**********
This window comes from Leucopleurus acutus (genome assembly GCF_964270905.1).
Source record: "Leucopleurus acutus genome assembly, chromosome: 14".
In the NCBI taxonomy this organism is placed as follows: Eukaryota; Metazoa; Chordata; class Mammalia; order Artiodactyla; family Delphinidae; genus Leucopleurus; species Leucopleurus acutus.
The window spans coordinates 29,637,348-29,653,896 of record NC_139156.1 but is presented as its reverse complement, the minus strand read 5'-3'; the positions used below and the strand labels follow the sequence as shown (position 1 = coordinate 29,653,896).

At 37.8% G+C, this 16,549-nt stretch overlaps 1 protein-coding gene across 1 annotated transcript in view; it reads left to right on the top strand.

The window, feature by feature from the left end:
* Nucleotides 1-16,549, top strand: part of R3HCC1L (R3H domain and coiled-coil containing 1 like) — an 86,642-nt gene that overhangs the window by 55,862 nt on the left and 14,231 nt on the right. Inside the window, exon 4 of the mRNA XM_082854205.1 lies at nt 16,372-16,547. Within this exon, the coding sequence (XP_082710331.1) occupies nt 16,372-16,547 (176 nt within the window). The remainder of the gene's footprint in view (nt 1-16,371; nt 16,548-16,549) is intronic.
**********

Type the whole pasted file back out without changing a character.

This window comes from Leucopleurus acutus (genome assembly GCF_964270905.1).
Source record: "Leucopleurus acutus genome assembly, chromosome: 14".
In the NCBI taxonomy this organism is placed as follows: Eukaryota; Metazoa; Chordata; class Mammalia; order Artiodactyla; family Delphinidae; genus Leucopleurus; species Leucopleurus acutus.
The window spans coordinates 29,637,348-29,653,896 of record NC_139156.1 but is presented as its reverse complement, the minus strand read 5'-3'; the positions used below and the strand labels follow the sequence as shown (position 1 = coordinate 29,653,896).

At 37.8% G+C, this 16,549-nt stretch overlaps 1 protein-coding gene across 1 annotated transcript in view; it reads left to right on the top strand.

The window, feature by feature from the left end:
* Nucleotides 1-16,549, top strand: part of R3HCC1L (R3H domain and coiled-coil containing 1 like) — an 86,642-nt gene that overhangs the window by 55,862 nt on the left and 14,231 nt on the right. Inside the window, exon 4 of the mRNA XM_082854205.1 lies at nt 16,372-16,547. Within this exon, the coding sequence (XP_082710331.1) occupies nt 16,372-16,547 (176 nt within the window). The remainder of the gene's footprint in view (nt 1-16,371; nt 16,548-16,549) is intronic.